CS Cumberland, a British major who visited Xinjiang in the 1890s and wrote Sport on the Pamirs and Turkistan Steppes, was of the belief that Indians helped enhance British soft power in the region. He wrote, “I consider that the friendly feeling and respect shown to Englishmen in Chinese Turkestan is entirely due to the reports of our traders.”
Caravans of horses, mules and camels took Indian spices, tea, cotton, sugar, opium and dyestuffs to Xinjiang. From the other direction came carpets, charas, green tea, silk, precious stones, gold and silver.
Until the 1940s the cities of Yarkand, Kashgar and Khotan had active and clearly visible Indian communities, comprising of traders from Punjab, Ladakh, Kashmir and Sindh’s Shikarpur. Most of them would stay in their own serais.
“The actual trade between India and Sinkiang via the high Karakoram Pass was controlled by Punjabi Hindu merchants from the town of Hoshiarpur,” French historian Claude Markovits wrote in his book titled The Global World of Indian Merchants, 1750-1947.
These Punjabis mainly belonged to the Khatri caste and worked both on their own and as agents of other traders. “They were in general treated well by the Chinese authorities, although they had to bear some discriminatory measures such as not being allowed to wear turbans or ride horses within the town,” Thampi wrote.
Many of these traders would split their time between Xinjiang and Punjab, with some managing to accumulate vast fortunes. The British authorities managed to recruit some of them to work as informers and interpreters, and also to keep an eye on Russian activity in the region.
The British were happy to reward such traders for their services and loyalty. A declassified letter dated October 26, 1893 shows the approval of a monthly pension of Rs 50 to one Jowala Bhaggat, a trader who moved back permanently to Punjab. “Jowala Bhaggat, now between 70 and 80 years of age, is the well-known Yarkand trader who rendered on many occasions, as the correspondence submitted shows, conspicuous services to the British Government and its officers from whom he holds very high testimonials,” HC Fanshawe, Officiating Secretary Punjab, wrote in the letter to the Foreign Department.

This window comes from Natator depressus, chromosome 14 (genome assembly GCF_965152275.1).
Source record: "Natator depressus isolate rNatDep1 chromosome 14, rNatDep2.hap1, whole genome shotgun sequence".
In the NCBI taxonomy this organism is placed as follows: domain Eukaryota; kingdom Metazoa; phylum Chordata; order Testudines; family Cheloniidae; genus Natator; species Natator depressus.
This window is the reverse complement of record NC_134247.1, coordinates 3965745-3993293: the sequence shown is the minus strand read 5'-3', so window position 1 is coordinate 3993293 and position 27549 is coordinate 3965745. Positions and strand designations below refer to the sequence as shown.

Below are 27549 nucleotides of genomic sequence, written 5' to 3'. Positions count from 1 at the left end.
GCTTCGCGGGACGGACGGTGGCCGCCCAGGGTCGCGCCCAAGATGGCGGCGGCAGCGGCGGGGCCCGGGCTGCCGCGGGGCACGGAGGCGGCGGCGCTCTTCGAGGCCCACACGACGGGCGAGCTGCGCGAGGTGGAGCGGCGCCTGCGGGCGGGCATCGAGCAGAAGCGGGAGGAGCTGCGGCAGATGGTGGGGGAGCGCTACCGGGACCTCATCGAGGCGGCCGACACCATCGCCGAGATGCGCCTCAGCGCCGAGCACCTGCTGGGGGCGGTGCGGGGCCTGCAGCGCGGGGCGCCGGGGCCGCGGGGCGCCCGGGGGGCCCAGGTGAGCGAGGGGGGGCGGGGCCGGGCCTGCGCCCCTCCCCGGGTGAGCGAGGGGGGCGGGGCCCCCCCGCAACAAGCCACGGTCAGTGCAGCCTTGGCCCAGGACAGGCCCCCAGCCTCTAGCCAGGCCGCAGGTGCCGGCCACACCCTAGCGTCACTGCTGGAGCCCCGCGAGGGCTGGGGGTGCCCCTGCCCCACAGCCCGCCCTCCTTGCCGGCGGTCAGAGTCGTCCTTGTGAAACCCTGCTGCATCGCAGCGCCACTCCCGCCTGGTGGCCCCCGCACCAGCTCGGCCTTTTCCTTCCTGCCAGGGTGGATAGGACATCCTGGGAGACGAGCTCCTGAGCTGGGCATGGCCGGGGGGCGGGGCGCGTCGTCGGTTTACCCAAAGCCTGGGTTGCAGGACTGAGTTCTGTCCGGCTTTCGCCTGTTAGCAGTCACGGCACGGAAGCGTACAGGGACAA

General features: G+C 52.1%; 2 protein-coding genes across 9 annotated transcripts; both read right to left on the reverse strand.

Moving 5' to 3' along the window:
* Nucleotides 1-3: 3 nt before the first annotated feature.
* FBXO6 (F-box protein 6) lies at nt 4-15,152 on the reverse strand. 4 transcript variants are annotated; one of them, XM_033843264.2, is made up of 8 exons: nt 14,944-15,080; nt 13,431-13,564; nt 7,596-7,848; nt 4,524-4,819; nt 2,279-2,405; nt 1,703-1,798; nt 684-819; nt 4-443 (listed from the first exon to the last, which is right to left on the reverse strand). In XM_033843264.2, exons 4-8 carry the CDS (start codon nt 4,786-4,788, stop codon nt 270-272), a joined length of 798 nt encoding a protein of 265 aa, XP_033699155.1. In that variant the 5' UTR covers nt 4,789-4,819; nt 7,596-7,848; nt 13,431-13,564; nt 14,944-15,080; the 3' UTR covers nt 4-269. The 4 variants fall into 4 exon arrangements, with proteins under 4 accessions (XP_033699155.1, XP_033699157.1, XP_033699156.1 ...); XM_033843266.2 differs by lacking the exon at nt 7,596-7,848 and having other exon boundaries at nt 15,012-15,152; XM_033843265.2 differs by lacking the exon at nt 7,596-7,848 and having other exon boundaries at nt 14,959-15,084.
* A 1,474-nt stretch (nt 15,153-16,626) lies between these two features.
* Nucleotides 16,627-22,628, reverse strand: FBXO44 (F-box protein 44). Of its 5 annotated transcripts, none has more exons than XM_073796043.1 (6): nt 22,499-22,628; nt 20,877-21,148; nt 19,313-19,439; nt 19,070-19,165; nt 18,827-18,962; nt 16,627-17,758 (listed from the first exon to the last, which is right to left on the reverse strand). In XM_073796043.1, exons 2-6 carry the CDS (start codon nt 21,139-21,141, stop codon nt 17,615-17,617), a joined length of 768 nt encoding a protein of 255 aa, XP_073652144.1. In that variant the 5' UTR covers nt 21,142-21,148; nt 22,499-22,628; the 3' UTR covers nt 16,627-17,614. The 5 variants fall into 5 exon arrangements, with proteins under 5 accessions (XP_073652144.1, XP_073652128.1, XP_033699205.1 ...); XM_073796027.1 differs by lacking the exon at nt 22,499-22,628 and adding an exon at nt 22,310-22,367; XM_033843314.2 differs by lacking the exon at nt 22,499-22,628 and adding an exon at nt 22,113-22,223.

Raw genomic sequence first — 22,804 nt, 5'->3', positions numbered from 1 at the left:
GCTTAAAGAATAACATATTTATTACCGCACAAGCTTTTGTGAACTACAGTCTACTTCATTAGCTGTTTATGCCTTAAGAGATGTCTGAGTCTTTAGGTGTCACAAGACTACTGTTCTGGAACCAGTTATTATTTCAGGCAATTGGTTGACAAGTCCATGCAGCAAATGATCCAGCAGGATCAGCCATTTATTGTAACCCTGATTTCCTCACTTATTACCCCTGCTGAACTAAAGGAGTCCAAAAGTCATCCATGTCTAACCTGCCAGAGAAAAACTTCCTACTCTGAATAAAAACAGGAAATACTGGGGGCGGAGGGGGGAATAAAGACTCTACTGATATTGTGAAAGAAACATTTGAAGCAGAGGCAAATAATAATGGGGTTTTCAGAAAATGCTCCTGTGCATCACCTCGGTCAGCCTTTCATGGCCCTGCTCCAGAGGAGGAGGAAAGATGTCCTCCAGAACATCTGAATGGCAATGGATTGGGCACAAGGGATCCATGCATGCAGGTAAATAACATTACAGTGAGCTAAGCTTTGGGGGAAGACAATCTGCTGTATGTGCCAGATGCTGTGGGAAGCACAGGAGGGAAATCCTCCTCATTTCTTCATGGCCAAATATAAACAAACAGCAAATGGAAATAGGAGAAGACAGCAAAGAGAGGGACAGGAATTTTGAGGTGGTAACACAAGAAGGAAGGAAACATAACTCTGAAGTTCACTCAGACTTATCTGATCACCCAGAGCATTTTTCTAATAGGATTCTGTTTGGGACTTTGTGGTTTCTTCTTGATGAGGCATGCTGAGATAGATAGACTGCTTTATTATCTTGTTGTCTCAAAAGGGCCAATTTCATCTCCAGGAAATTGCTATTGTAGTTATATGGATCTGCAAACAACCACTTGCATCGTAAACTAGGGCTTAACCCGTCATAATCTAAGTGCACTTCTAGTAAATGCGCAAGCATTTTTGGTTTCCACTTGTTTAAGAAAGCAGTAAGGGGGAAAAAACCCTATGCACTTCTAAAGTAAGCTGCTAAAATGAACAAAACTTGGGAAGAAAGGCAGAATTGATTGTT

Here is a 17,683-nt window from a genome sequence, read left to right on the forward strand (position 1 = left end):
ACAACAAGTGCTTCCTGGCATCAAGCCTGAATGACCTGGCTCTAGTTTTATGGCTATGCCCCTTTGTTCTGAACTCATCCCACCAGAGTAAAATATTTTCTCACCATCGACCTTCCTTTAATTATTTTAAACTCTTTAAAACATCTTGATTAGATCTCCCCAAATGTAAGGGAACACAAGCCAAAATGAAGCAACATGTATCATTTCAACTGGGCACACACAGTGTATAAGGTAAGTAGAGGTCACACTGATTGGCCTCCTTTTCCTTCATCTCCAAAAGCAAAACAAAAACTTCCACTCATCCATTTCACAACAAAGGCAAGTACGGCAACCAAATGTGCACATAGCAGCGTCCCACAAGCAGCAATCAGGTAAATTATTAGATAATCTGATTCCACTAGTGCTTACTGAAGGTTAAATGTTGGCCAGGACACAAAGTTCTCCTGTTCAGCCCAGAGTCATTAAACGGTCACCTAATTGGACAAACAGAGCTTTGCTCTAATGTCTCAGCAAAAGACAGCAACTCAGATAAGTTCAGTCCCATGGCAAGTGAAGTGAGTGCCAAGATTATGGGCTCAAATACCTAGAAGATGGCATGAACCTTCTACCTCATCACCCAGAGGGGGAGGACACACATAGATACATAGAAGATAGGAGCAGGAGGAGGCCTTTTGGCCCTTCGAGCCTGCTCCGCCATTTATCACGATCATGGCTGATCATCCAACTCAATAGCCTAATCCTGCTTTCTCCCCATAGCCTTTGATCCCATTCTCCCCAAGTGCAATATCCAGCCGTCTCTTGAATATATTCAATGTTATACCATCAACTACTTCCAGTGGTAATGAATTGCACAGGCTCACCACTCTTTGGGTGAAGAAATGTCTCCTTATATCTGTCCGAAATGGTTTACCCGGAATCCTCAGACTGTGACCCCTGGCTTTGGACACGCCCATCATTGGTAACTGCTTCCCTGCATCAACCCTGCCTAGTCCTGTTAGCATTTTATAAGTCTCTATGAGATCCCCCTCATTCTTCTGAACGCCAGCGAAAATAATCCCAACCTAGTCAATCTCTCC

The southern areas of Xinjiang also had a presence of Kashmiri Muslim traders. Khotan, Yarkand and Kashgar all had streets that were inhabited by Kashmiris.
“While some were seasonal traders, a number of them stayed on in Xinjiang for so long that they lost their ties with their homes in India and considered themselves as locals for all practical purposes,” according to Thampi. Some Kashmiris married Uyghur women and bought land and were so integrated into to the local culture that they spoke the Uyghur language better than Kashmiri, which they slowly forgot.
In 1949, when the descendants of such people wanted to move back to India, it was more difficult for them to establish their Kashmiri identity with the Indian authorities.
An Indian community that earned notoriety and the ire of the Uyghurs and Chinese was the Shikarpuris. The diaries of the Kashgar agency, which would become the British consulate in the city had detailed information about the Shikarpuris in Xinjiang, according to Markovits. “It gives a fairly detailed, although extremely hostile account of the activities of Shikarpuri moneylenders in southern Sinkiang or Kashgaria (there is no evidence of a Shikarpuri presence in the rest of this huge territory), from the 1890s to the 1940s, which saw the last Shikarpuris leave the region,” the French historian wrote.